by Kara Dolan-West | Nov 12, 2014 | General Information
The Americans with Disabilities Act (ADA) applies to all employers who have fifteen or more employees. Whether or not an injured worker is subject to protection under the ADA after the workers’ compensation injury depends upon the type of injury sustained and whether or not he has a permanent disability. The definition of disability for workers’ compensation and the ADA is construed differently by the laws and courts. Determining whether an individual who has a workers’ compensation injury is also disabled under the provisions of the ADA can sometimes be a difficult and confusing situation. Since the ADA is relatively new and the courts are still interpreting this problem, it is wise to seek legal advice if in doubt. Please contact the Bainbridge Firm for help gaining the benefits you deserve.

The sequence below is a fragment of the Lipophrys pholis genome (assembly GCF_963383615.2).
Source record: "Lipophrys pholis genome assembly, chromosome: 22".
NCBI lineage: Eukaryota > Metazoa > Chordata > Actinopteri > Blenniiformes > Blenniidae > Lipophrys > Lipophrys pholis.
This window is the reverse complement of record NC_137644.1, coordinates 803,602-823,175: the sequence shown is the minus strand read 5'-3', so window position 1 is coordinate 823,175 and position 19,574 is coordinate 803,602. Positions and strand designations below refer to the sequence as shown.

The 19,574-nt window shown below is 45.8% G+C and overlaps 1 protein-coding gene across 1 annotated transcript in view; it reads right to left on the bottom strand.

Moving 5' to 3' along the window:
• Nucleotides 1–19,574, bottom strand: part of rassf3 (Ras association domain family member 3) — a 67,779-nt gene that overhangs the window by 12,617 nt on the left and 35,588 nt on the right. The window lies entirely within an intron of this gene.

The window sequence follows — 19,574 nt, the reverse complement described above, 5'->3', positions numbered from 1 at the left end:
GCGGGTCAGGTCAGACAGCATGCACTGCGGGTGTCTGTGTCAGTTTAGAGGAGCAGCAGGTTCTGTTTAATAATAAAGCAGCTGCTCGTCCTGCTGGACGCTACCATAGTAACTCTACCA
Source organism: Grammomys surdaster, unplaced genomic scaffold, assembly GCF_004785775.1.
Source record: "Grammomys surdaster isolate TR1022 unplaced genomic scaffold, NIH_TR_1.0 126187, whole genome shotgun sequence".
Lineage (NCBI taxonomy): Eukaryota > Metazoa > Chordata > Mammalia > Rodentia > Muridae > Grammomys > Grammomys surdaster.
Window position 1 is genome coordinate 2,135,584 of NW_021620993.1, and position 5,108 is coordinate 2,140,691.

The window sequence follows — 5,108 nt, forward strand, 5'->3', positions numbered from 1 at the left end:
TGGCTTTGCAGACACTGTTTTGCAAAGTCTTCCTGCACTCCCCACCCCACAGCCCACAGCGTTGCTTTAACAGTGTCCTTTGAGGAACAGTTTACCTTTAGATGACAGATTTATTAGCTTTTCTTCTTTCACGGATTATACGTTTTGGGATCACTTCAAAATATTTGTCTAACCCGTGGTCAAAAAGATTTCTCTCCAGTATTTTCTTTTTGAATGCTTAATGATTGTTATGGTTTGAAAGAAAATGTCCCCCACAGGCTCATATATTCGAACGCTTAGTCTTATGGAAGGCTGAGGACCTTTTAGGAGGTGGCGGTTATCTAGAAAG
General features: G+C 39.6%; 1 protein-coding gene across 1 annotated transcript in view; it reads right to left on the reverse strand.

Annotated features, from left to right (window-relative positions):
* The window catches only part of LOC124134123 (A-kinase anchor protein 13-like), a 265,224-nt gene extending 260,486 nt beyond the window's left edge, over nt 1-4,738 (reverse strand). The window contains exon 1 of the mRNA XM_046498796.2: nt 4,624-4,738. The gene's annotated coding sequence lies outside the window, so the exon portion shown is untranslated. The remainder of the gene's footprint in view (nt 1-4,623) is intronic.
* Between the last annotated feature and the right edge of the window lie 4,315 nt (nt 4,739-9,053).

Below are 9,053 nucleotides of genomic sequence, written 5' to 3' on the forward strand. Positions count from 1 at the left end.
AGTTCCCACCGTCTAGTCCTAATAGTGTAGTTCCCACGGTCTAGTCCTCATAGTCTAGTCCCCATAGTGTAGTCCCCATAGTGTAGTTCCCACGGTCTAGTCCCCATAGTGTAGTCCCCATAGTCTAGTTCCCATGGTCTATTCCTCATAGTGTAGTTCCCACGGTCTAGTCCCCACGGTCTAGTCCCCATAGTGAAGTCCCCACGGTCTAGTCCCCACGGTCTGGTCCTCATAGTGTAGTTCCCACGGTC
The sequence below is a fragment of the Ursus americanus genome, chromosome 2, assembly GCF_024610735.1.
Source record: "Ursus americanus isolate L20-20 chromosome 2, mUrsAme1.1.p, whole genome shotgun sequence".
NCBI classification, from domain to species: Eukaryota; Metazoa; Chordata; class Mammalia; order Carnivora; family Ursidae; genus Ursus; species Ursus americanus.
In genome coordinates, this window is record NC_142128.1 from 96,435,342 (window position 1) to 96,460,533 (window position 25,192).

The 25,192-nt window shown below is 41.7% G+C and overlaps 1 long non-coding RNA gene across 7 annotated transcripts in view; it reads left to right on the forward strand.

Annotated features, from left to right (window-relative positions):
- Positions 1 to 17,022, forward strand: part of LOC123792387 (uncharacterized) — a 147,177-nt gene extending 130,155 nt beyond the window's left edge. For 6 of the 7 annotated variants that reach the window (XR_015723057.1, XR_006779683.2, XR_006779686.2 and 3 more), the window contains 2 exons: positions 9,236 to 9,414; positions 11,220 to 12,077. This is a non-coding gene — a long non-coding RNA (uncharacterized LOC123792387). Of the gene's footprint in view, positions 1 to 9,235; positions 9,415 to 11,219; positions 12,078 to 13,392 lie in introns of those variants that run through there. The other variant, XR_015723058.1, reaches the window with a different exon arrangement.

Generally speaking, an employer cannot refuse to hire an injured worker with a disability if the worker can perform the essential functions of the job either with or without reasonable accommodations. However, this does not mean the employer has to keep the job open indefinitely. Company guidelines established before the accident are generally very helpful.